In answer to your question, I was so significantly and profoundly impacted by the experiences living at the farmhouse that it literally created my foundation academically and philosophically. I ended up getting a degree not only in English Literature but also Philosophy because I was searching for answers. I was reading the transcendentalists; I was reading at a very young age Emerson, Thoreau, Whitman, Hawthorne, Poe and expanding my universe intellectually to try to process what I was experiencing emotionally at the farmhouse. I wouldn’t trade those ten years for anything even though I spent more than 30 years not sharing it with anyone outside my family. After we left the farmhouse in 1980, I had learned my lesson well and was threatened, as a straight “A” student in the top ten percent of my class, with expulsion for talking about ghosts at school. So I just backed right off that subject and went forward with my life and into college. As soon as I graduated college, we left the farm. My parents sold it–much to my dismay! We ended up moving to Georgia as a family, but our family never lived all together under the same roof again after that.My sister Nancy was so upset that she offered to stay on as the caretaker at the farmhouse in our absence for the Massachusetts landowners my parents sold the property to. She stayed on so long that by the time she joined us in Georgia, we were all dispersed. We were adults. We were out in the world doing our own thing and living in different places. So the farmhouse was our last family home.
What inspired you to begin speaking about your experiences in the house?
In 2007, a bell went off in my head that was screaming at me, “It’s time. It’s time.” I didn’t tell anybody in my family that I started writing a book that turned into three because I was so afraid they would discourage me from doing it. So I used a vacation week from my job to get a recipe box and index cards and I started writing down my recollections of having lived at the farm, and then I began including other people’s recollections, other members of the family. One by one, I started telling them that I was writing all of this stuff down now. It was time and the universe told me that people are ready for the truth. They’re ready for this.
I think that it’s an insult to people’s intelligence to withhold the truth. I think The Conjuring is one of the few films in history that muted the actual truth. James Wan and everyone associated with that film read my books. James Wan said, verbatim, “Oh, hell no! No. . . This will run people out of the theater.” Well, I don’t think of it that way. I don’t think of our true story as a horror story. It’s really much more of a love story with a wicked supernatural twist that’s fascinating and probably the most well-documented haunting in human history or one of them, certainly. But I’m grateful for The Conjuring because, if [the film] had not existed, my books would be languishing in obscurity just like a billion others because no feature film was made about them. That’s the nature of our society. Film being such a powerful medium, it impales your mind with imagery. It has enticed a lot of people to dig deeper to exhume the real story. So they Google my name and they find the books and they delve in deeply and when they come up for air at the end of them, they’re different. They’ve been changed. They won’t ever think about anything the same way again because we lived in a portal that was cleverly disguised as a farmhouse.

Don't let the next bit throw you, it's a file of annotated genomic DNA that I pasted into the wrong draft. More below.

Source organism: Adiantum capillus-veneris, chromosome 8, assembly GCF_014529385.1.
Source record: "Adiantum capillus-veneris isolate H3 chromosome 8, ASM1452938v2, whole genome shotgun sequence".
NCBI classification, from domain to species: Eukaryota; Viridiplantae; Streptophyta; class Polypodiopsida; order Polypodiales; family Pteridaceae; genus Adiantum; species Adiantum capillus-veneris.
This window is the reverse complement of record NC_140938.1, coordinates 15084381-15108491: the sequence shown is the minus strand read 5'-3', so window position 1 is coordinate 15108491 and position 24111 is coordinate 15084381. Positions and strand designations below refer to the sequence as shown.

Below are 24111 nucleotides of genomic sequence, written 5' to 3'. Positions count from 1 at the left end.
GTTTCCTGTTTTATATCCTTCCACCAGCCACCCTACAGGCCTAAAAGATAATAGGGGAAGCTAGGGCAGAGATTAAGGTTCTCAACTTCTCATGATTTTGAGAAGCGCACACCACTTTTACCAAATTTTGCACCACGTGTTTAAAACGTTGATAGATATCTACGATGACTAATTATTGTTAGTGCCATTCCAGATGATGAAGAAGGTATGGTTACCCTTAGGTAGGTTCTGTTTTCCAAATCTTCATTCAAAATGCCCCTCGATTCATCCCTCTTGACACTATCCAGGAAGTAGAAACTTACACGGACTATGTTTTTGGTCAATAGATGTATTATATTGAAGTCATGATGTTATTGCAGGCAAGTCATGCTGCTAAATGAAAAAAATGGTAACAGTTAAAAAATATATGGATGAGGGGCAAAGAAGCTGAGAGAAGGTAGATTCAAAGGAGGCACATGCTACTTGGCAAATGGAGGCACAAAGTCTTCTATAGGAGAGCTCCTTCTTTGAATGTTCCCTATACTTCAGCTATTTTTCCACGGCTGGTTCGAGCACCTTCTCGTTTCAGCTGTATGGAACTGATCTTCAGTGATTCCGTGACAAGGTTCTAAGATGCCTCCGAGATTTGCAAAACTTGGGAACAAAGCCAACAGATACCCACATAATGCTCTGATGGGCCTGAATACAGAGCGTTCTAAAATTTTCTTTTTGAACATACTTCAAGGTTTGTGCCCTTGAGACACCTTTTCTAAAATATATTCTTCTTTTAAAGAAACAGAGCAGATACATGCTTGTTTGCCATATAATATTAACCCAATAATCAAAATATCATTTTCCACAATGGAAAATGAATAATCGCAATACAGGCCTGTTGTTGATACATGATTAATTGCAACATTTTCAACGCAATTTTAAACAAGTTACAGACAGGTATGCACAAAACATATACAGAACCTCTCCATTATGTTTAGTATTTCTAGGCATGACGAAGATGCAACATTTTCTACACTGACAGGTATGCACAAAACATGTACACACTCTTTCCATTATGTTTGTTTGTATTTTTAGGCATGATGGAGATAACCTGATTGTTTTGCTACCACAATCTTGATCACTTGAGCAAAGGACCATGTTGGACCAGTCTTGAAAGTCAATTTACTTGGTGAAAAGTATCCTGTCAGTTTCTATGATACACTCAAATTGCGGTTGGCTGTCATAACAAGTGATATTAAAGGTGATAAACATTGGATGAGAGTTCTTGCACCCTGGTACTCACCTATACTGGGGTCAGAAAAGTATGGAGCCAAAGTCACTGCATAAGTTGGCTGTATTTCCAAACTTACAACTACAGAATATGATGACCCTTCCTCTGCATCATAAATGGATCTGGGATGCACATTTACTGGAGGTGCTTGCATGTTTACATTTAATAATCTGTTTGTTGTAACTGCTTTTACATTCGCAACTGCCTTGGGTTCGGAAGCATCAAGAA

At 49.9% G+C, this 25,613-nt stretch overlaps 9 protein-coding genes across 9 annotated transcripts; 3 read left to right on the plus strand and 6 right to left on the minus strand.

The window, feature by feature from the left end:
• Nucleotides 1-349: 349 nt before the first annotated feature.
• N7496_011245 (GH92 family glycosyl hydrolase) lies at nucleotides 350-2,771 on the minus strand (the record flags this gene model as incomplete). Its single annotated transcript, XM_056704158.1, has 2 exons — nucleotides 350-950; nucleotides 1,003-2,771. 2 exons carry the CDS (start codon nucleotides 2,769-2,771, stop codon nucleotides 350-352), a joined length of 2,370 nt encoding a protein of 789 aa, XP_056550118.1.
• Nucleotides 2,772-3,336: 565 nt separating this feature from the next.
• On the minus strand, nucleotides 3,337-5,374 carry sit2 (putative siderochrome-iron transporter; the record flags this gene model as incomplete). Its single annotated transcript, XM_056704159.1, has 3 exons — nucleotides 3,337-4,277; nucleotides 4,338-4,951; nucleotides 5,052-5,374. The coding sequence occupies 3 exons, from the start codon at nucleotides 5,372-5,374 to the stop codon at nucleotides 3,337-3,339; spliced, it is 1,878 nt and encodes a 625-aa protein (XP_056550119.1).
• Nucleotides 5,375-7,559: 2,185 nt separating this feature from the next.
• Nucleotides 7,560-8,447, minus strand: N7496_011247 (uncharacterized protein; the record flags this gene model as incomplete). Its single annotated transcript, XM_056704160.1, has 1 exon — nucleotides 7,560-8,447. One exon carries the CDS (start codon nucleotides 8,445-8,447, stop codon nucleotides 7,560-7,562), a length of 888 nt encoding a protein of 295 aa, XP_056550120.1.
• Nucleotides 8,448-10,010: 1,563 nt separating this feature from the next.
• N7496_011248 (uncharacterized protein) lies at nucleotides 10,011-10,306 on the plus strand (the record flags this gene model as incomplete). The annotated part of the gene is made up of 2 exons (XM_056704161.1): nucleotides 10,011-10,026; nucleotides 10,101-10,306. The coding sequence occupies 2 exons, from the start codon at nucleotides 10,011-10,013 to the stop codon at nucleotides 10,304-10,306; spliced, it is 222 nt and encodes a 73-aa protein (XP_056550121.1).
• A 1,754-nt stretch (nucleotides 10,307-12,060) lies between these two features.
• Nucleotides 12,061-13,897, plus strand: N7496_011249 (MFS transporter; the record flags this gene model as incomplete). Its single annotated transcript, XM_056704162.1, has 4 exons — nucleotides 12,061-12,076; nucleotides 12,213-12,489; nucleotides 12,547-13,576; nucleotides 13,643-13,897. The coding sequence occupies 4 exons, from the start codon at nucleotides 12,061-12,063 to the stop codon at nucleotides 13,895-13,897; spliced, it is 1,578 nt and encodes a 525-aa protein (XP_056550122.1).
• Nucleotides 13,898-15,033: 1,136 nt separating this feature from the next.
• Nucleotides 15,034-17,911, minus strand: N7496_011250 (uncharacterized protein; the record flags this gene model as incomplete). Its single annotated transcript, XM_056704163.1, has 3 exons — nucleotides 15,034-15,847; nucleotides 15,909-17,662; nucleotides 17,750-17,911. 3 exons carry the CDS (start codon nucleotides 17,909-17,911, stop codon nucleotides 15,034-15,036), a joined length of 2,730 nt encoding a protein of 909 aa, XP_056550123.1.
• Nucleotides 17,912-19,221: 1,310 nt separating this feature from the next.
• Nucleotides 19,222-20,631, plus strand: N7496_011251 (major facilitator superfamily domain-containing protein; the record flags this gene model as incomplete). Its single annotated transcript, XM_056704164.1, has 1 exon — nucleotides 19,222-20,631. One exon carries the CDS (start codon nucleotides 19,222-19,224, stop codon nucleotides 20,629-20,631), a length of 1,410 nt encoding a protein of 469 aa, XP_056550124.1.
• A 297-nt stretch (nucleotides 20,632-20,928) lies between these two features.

From the research that’s presented in BATHSHEBA: SEARCH FOR EVIL, it seems pretty clear that the entity that attacked your family was not Bathsheba Sherman. Do you feel that The Conjuring has done an injustice to the real Bathsheba?
My honest answer is yes. She was vilified and it wasn’t her fault. I’m not saying she didn’t do what she was accused of. . . I have no way of knowing. I will go to my grave being her advocate and her great defender because I have no proof that she murdered her baby in that house. There’s no proof of that anywhere, and the woman is buried in hallowed ground. I think that the apparition with the broken neck that appeared to my mother that was so threatening to her was long dead before Bathsheba was ever born. She spoke with a thick brogue, almost like a Scottish brogue, according to my mother. I heard her once, as well. That wasn’t Bathsheba’s voice. I heard Bathsheba, as well, but she was not part of the Richardson or the Arnold family.